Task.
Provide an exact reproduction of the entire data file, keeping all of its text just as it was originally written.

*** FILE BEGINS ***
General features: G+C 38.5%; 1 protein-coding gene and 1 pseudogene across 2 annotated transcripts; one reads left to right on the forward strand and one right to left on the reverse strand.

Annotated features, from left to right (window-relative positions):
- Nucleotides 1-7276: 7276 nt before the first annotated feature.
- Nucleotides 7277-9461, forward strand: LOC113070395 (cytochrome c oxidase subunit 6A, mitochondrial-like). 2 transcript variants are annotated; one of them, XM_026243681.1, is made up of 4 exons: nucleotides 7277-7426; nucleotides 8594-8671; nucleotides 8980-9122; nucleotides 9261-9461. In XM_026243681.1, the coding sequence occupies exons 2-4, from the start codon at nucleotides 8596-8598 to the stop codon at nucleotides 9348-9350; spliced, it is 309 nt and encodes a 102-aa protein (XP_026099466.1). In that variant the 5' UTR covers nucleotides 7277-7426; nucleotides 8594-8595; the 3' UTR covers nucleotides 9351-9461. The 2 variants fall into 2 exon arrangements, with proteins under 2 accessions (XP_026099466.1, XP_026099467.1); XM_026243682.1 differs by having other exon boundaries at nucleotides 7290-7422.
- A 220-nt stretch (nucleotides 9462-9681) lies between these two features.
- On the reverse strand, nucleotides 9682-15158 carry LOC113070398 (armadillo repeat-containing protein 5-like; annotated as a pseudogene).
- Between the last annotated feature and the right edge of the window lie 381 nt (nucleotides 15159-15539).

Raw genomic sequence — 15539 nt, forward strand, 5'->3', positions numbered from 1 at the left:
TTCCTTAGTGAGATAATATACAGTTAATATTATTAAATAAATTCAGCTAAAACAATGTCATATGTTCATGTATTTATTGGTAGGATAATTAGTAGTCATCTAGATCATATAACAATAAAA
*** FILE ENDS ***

General features: G+C 38.5%; 1 protein-coding gene and 1 pseudogene across 2 annotated transcripts; one reads left to right on the forward strand and one right to left on the reverse strand.

Annotated features, from left to right (window-relative positions):
- Nucleotides 1-7276: 7276 nt before the first annotated feature.
- Nucleotides 7277-9461, forward strand: LOC113070395 (cytochrome c oxidase subunit 6A, mitochondrial-like). 2 transcript variants are annotated; one of them, XM_026243681.1, is made up of 4 exons: nucleotides 7277-7426; nucleotides 8594-8671; nucleotides 8980-9122; nucleotides 9261-9461. In XM_026243681.1, the coding sequence occupies exons 2-4, from the start codon at nucleotides 8596-8598 to the stop codon at nucleotides 9348-9350; spliced, it is 309 nt and encodes a 102-aa protein (XP_026099466.1). In that variant the 5' UTR covers nucleotides 7277-7426; nucleotides 8594-8595; the 3' UTR covers nucleotides 9351-9461. The 2 variants fall into 2 exon arrangements, with proteins under 2 accessions (XP_026099466.1, XP_026099467.1); XM_026243682.1 differs by having other exon boundaries at nucleotides 7290-7422.
- A 220-nt stretch (nucleotides 9462-9681) lies between these two features.
- On the reverse strand, nucleotides 9682-15158 carry LOC113070398 (armadillo repeat-containing protein 5-like; annotated as a pseudogene).
- Between the last annotated feature and the right edge of the window lie 381 nt (nucleotides 15159-15539).

Raw genomic sequence — 15539 nt, forward strand, 5'->3', positions numbered from 1 at the left:
TTCCTTAGTGAGATAATATACAGTTAATATTATTAAATAAATTCAGCTAAAACAATGTCATATGTTCATGTATTTATTGGTAGGATAATTAGTAGTCATCTAGATCATATAACAATAAAA